Over the past few days we have looked at the latest CBDC developments in Japan, China, Canada, Australia and the EU but what is happening in the UK?
A couple of days ago the Bank of England’s finch director, Tom Mutton, provided an insight into the UK Central Banks current thinking on CBDC’s.
In his speech Tom states that while a central bank digital currency, or CBDC, was “a focus” for the Bank of England, the position the bank had taken this past March hadn’t changed.
We haven’t made any decision on whether or not to launch a retail CBDC. But we are exploring the pros and cons with interest.
Tom Mutton, Bank of England
Tom noted that the central bank was looking into payment options for people in the U.K. who were affected by the COVID crisis “to deliver safe, efficient and convenient payments to shoppers and merchants” — a role that a CBDC could potentially fill.
He added that privacy was “a non-negotiable” for a retail CBDC, “there must be ‘no harm’ to monetary and financial stability,” and any digital currency released by the bank “must be able to coexist with, and complement bank notes and commercial bank money.”
There’s some things that Tom believes it would be helpful for a retail CBDC to display:
CBDC must have a clear use case: BoE explorations initially focus on a CBDC with a ‘payments’ use case, using a ‘platform model’, where the central bank operates the core ledger, and private players the customer interface.
It should complement other forms of money: CBDC must be able to coexist with, and complement bank notes and commercial bank money. Cash in particular, continues to be important to many people in our society, and will remain available for as long as people wish to use it.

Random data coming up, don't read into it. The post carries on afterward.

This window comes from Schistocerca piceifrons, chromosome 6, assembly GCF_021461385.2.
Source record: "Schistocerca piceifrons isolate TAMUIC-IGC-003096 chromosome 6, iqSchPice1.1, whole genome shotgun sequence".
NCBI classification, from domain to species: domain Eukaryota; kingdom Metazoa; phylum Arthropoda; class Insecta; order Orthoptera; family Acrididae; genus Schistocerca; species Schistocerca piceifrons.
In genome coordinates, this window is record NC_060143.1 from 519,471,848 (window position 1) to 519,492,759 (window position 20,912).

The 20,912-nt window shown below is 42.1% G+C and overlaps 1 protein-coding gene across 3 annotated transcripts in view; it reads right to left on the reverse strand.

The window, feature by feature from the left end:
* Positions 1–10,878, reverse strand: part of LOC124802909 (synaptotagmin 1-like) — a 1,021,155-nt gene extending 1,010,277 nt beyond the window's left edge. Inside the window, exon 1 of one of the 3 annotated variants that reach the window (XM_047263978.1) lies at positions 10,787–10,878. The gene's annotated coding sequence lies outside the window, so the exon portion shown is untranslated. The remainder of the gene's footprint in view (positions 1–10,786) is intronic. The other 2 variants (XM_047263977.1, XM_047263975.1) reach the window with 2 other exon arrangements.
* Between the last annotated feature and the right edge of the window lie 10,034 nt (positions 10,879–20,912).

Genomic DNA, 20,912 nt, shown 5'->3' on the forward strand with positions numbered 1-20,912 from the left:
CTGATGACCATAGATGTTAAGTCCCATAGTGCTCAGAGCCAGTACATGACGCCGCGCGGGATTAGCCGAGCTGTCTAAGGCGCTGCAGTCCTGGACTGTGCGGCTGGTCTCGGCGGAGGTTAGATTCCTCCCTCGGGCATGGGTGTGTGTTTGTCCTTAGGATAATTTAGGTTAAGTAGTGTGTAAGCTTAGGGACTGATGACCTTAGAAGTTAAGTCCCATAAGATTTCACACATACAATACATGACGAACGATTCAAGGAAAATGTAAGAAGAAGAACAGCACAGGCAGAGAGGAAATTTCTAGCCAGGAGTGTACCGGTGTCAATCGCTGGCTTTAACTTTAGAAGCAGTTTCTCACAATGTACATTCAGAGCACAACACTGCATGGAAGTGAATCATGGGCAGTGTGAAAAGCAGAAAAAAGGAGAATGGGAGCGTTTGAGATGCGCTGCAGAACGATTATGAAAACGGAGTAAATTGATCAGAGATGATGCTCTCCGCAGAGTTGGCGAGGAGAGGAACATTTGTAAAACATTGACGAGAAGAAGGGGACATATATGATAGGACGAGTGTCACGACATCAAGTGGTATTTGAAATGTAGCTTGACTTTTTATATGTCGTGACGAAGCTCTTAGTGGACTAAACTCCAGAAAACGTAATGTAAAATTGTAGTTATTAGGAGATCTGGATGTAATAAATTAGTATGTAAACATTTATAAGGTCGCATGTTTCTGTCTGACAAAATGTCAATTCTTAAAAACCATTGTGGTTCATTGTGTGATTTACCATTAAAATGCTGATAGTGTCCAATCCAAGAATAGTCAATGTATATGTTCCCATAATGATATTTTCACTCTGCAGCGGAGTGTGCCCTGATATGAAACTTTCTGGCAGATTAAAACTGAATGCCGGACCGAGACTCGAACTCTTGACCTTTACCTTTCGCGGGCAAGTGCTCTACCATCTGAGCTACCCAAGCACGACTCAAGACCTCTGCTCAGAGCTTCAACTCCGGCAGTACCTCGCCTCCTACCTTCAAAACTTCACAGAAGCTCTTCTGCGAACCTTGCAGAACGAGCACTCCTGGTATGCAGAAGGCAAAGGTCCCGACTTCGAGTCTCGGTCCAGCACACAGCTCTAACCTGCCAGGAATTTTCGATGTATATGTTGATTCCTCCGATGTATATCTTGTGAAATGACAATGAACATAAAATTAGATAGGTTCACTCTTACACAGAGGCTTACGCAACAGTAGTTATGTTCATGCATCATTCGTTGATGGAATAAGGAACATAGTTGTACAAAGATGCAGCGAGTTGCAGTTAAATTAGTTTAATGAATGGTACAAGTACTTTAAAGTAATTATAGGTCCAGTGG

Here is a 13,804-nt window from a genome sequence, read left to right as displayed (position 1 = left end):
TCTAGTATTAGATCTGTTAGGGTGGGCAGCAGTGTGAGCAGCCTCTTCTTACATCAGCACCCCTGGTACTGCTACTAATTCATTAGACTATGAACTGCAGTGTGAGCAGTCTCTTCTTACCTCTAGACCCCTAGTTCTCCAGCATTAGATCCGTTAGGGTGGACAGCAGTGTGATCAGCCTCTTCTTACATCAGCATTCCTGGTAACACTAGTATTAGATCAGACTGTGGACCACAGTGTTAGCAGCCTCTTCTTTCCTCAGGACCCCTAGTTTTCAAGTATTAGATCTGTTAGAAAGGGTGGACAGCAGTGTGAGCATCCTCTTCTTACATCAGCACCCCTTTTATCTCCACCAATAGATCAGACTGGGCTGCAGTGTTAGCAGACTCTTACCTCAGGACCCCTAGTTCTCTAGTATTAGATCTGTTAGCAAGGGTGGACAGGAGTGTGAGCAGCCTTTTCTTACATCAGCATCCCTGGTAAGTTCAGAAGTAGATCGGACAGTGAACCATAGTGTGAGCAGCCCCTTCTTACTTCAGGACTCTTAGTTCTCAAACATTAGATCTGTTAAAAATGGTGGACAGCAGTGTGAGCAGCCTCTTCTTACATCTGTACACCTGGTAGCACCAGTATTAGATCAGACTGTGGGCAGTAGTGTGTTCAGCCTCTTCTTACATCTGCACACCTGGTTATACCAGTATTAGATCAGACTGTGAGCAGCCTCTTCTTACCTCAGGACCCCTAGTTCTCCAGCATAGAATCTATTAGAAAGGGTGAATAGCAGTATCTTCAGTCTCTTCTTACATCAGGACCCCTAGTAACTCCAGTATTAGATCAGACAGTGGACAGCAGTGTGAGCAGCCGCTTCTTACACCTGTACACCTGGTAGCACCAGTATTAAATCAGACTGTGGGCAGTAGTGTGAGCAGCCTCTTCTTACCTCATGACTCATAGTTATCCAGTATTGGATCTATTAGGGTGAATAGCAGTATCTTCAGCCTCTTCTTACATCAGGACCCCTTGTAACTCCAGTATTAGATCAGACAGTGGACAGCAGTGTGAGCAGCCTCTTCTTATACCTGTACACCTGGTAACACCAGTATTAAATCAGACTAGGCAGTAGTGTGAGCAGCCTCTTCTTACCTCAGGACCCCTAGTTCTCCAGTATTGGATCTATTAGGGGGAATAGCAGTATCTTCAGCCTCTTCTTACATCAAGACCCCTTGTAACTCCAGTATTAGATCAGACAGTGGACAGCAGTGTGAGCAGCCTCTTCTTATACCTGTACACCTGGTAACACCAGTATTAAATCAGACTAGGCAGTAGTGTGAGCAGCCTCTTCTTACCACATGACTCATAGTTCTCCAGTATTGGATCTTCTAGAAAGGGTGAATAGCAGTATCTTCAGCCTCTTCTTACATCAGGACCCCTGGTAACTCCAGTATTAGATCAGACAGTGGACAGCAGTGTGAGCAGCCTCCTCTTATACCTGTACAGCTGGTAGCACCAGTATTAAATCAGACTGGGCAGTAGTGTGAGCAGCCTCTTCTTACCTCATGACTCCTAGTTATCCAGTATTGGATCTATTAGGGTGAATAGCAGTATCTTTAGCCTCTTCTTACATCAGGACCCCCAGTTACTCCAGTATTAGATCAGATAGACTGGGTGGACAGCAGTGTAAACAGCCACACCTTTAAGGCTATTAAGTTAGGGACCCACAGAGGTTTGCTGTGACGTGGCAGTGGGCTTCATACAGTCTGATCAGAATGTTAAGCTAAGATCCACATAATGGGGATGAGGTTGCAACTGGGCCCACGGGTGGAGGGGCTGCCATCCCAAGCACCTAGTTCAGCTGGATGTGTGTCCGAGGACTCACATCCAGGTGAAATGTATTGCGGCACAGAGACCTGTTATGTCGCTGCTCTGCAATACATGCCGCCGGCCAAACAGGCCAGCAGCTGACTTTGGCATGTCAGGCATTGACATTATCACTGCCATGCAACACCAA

There must be ‘no harm’ to monetary and financial stability: Indeed, by addressing the risks of private money creation and by supporting resilient and trusted payments, a CBDC should contribute positively to stability.
Future payment needs should be supported: Our economy is digitising, and our payments needs evolving. CBDC should therefore be flexible enough to support future use cases such as programmable money and micropayments.
Privacy must be preserved: Privacy is a non-negotiable. It is essential to trust in money, and there must be a clear consensus for how society’s expectations of privacy will be safeguarded. However, at the same time privacy, does not have to mean anonymity.
Tom also references some challenges that the Bank of England are being mindful of:
Technology shouldn’t dictate policy: The BoE’s focus is on public policy objectives, and the functional and economic design we want for CBDC. We shouldn’t let the ‘here and now’ limitations of technology obscure our overall goals.
CBDC doesn’t have to use DLT: There is no question that DLT is a very promising technology. It certainly is relevant to the BoE’s explorations, but isn’t the ‘only’ technology solution to think about.
Walled gardens should be avoided: A CBDC network must promote competition and innovation. That means avoiding ‘closed loop’ systems, and ensuring interoperability with, and convertibility into and out of, other forms of money.
We can’t ‘go it alone’: Central Banks need to partner with a broad range of stakeholders given the breadth of issues presented by CBDC. Central Banks won’t have all the answers, and working well with government, academics, private firms and civil society, at home and abroad, will be essential.
Mutton’s remarks are consistent with those of other leadership at the central bank. In July, BoE governor Andrew Bailey stated the bank was looking into the possibility of issuing a digital currency backed by fiat.